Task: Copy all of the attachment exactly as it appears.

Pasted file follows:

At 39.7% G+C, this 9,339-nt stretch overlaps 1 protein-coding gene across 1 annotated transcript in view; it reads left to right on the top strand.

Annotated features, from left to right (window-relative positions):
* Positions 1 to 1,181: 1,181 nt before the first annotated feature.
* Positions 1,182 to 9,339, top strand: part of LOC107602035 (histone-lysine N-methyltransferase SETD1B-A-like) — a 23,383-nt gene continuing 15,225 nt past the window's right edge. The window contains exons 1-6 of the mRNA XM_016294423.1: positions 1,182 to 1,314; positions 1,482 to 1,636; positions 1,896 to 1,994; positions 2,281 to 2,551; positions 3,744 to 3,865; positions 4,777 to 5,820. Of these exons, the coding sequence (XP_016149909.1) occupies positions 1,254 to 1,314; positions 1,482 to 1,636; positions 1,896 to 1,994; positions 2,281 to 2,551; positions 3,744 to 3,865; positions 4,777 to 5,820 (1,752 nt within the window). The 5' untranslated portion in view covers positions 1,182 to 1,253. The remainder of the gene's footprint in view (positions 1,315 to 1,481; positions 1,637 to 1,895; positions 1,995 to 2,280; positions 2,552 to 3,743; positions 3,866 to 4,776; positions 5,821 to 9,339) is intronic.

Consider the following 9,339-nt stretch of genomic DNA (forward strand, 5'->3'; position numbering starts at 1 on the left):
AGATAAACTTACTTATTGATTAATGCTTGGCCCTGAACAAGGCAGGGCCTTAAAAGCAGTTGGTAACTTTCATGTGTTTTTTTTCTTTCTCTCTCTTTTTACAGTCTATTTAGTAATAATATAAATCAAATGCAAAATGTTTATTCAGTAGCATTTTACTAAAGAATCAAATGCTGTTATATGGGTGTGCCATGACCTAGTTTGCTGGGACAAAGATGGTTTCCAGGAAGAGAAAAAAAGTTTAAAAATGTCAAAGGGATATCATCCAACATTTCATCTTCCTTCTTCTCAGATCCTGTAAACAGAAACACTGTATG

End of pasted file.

At 39.7% G+C, this 9,339-nt stretch overlaps 1 protein-coding gene across 1 annotated transcript in view; it reads left to right on the top strand.

Annotated features, from left to right (window-relative positions):
* Positions 1 to 1,181: 1,181 nt before the first annotated feature.
* Positions 1,182 to 9,339, top strand: part of LOC107602035 (histone-lysine N-methyltransferase SETD1B-A-like) — a 23,383-nt gene continuing 15,225 nt past the window's right edge. The window contains exons 1-6 of the mRNA XM_016294423.1: positions 1,182 to 1,314; positions 1,482 to 1,636; positions 1,896 to 1,994; positions 2,281 to 2,551; positions 3,744 to 3,865; positions 4,777 to 5,820. Of these exons, the coding sequence (XP_016149909.1) occupies positions 1,254 to 1,314; positions 1,482 to 1,636; positions 1,896 to 1,994; positions 2,281 to 2,551; positions 3,744 to 3,865; positions 4,777 to 5,820 (1,752 nt within the window). The 5' untranslated portion in view covers positions 1,182 to 1,253. The remainder of the gene's footprint in view (positions 1,315 to 1,481; positions 1,637 to 1,895; positions 1,995 to 2,280; positions 2,552 to 3,743; positions 3,866 to 4,776; positions 5,821 to 9,339) is intronic.

Consider the following 9,339-nt stretch of genomic DNA (forward strand, 5'->3'; position numbering starts at 1 on the left):
AGATAAACTTACTTATTGATTAATGCTTGGCCCTGAACAAGGCAGGGCCTTAAAAGCAGTTGGTAACTTTCATGTGTTTTTTTTCTTTCTCTCTCTTTTTACAGTCTATTTAGTAATAATATAAATCAAATGCAAAATGTTTATTCAGTAGCATTTTACTAAAGAATCAAATGCTGTTATATGGGTGTGCCATGACCTAGTTTGCTGGGACAAAGATGGTTTCCAGGAAGAGAAAAAAAGTTTAAAAATGTCAAAGGGATATCATCCAACATTTCATCTTCCTTCTTCTCAGATCCTGTAAACAGAAACACTGTATG